Nitrogen-Fixing Bacteria

Introduction to Nitrogen-Fixing Bacteria

Apart from carbon, hydrogen, and oxygen, nitrogen is the most abundant element in living organisms. Nitrogen is the basis of amino acids, proteins, hormones, chlorophylls, and many vitamins. Plants compete with microbes for the limited nitrogen which is available in the soil. Thus Nitrogen is a limiting nutrient for living beings. The nitrogen molecule remains as two nitrogen atoms joined by a very strong triple covalent bond. The process of conversion of atmospheric inert nitrogen gas to fixed nitrogen (inorganic compounds usable by plants, that is ammonia) is termed Nitrogen Fixation. Only certain prokaryotic bacterias are capable of fixing nitrogen. The reduction of free atmospheric nitrogen to ammonia by living organisms is called biological nitrogen fixation.


What are Nitrogen-Fixing Bacteria?

Nitrogen-fixing bacteria are microorganisms ( not visible in naked eyes) that are mainly prokaryotic. These Nitrogen-fixing microbes could be free-living or symbiotic. The enzyme, nitrogenase, which is capable of nitrogen reduction is present in Nitrogen-fixing bacterias.


Which Do Bacteria Bring About the Process of Nitrogen Fixation?

Only certain prokaryotic bacterias are capable of fixing nitrogen. These Nitrogen-fixing microbes could be free-living or symbiotic. The free-living (non-symbiotic) bacterias are the free-living cyanobacteria (or blue-green algae) Anabaena and Nostoc, free-living Nitrogen-fixing aerobic bacterias are Azotobacter, Beijernicika, and Clostridium, while Rhodospirillum is anaerobic and bacillus is free-living. Several types of symbiotic nitrogen-fixing associations are known. The most important among them is the legume-bacteria relationship. 

Species of Rhizobium have such a relationship with the roots of several legumes ( various members of the pea family) such as alfalfa, sweet clover, sweet pea, lentils, garden pea, broad bean, clover beans, etc. The microbe Frankia also produces Nitrogen-fixing nodules on the roots of non-leguminous, dicotyledonous plants (actinorhizal plants); and certain Azospirillum species, associated with cereal grasses.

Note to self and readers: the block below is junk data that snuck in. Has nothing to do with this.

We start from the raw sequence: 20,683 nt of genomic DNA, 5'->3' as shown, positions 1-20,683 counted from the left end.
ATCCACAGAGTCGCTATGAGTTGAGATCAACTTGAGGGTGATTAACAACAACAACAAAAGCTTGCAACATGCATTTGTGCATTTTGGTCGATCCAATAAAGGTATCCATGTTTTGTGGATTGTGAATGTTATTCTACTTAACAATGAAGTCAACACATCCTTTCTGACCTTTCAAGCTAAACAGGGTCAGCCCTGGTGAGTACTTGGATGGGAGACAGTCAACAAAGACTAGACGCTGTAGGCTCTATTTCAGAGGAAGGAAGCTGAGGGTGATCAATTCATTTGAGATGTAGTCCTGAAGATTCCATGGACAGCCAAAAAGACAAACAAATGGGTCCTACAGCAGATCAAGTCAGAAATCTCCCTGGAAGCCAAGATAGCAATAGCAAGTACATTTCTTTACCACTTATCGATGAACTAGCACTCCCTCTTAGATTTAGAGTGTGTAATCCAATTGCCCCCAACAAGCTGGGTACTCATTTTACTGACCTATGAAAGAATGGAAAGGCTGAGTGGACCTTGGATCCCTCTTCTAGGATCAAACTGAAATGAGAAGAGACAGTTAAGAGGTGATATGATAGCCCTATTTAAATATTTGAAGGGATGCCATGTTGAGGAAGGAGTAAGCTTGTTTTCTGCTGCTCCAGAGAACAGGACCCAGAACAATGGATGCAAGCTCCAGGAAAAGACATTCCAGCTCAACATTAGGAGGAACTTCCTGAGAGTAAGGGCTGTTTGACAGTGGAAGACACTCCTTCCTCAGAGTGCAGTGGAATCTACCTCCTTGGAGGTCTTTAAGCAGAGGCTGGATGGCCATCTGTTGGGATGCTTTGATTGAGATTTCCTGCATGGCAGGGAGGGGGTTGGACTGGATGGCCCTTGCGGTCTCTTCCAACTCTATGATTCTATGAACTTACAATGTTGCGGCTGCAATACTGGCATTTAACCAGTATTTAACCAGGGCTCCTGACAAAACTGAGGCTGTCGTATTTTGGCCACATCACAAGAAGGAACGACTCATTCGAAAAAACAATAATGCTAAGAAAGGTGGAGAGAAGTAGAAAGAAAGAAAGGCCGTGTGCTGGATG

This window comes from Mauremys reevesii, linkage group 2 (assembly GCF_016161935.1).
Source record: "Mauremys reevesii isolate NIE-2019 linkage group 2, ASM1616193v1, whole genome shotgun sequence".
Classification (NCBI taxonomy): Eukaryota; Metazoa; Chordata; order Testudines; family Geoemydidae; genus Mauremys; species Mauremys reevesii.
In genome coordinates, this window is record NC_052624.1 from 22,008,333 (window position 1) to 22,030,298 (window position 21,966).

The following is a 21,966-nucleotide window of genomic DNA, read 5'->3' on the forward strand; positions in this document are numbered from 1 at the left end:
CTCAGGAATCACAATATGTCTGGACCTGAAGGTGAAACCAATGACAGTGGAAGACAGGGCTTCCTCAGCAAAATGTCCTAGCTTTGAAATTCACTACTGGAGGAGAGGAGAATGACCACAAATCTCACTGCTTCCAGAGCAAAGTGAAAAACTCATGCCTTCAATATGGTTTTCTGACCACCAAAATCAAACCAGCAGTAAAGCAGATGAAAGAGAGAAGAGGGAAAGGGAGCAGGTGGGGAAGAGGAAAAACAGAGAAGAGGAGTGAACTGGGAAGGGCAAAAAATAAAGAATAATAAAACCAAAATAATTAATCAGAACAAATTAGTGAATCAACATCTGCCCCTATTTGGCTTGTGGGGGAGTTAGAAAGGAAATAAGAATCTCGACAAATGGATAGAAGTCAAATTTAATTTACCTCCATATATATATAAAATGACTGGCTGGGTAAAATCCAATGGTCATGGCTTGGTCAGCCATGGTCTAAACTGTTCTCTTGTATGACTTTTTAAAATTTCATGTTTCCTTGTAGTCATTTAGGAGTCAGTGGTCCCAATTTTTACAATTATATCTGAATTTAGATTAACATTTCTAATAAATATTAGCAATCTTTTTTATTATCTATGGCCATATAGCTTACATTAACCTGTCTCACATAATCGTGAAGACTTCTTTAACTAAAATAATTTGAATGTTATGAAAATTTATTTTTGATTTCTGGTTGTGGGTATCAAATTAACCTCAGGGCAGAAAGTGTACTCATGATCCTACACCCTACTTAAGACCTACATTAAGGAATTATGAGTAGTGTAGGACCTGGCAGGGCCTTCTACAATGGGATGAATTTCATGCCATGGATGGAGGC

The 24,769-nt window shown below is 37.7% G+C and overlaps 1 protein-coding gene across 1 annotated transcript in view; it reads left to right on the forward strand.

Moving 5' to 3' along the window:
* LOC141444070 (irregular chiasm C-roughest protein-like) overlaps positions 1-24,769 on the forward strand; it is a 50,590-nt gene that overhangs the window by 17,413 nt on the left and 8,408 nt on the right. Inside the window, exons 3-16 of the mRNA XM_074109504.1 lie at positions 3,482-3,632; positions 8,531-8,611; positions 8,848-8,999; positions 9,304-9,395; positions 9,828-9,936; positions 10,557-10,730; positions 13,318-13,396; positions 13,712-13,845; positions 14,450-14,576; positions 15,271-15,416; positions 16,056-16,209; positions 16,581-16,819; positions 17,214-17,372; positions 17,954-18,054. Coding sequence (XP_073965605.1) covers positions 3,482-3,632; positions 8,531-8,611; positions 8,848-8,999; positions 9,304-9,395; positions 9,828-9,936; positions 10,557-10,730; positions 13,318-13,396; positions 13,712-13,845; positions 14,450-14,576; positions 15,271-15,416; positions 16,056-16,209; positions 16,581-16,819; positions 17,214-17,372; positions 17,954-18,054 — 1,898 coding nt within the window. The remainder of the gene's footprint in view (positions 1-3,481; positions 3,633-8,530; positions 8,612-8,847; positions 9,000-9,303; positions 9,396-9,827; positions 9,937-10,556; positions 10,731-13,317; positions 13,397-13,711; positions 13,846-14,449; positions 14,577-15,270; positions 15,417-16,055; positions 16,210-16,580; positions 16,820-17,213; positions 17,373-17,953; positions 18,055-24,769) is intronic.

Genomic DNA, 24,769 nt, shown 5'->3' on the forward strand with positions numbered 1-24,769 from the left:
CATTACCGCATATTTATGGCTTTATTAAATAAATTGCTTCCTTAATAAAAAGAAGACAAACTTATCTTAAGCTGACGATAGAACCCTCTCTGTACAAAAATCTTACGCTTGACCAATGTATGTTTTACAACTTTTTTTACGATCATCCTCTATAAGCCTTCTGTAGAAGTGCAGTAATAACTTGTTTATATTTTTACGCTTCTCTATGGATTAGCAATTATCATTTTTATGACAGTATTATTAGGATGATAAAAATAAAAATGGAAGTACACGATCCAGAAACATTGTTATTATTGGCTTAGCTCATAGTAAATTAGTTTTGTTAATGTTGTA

What is the Role of Nitrogen-Fixing Bacteria?

Very few living organisms can utilize the nitrogen in form of N2, available abundantly in the atmosphere. Only certain prokaryotic bacterias are capable of fixing nitrogen. Nitrogen is the basis of amino acids, proteins, hormones, chlorophylls, and many vitamins. More than 90% of all nitrogen fixation is done by Nitrogen-fixing bacterias. That is how they play an important role in the Nitrogen Cycle. The enzyme, nitrogenase, which is capable of nitrogen reduction is present in Nitrogen-fixing bacterias.


Nitrogen-Fixing Bacteria Examples

The free-living (non-symbiotic) bacterias are the free-living cyanobacteria (or blue-green algae) Anabaena and Nostoc, free-living Nitrogen-fixing aerobic bacterias are Azotobacter, Beijernicika, and Clostridium, while Rhodospirillum is anaerobic and bacillus is free-living.

Examples of symbiotic nitrogen-fixing bacteria are Rhizobium, associated with leguminous plants; Frankia, associated with actinorhizal plants; and Azospirilum, associated with cereal grasses.


Symbiotic Nitrogen-Fixing Bacteria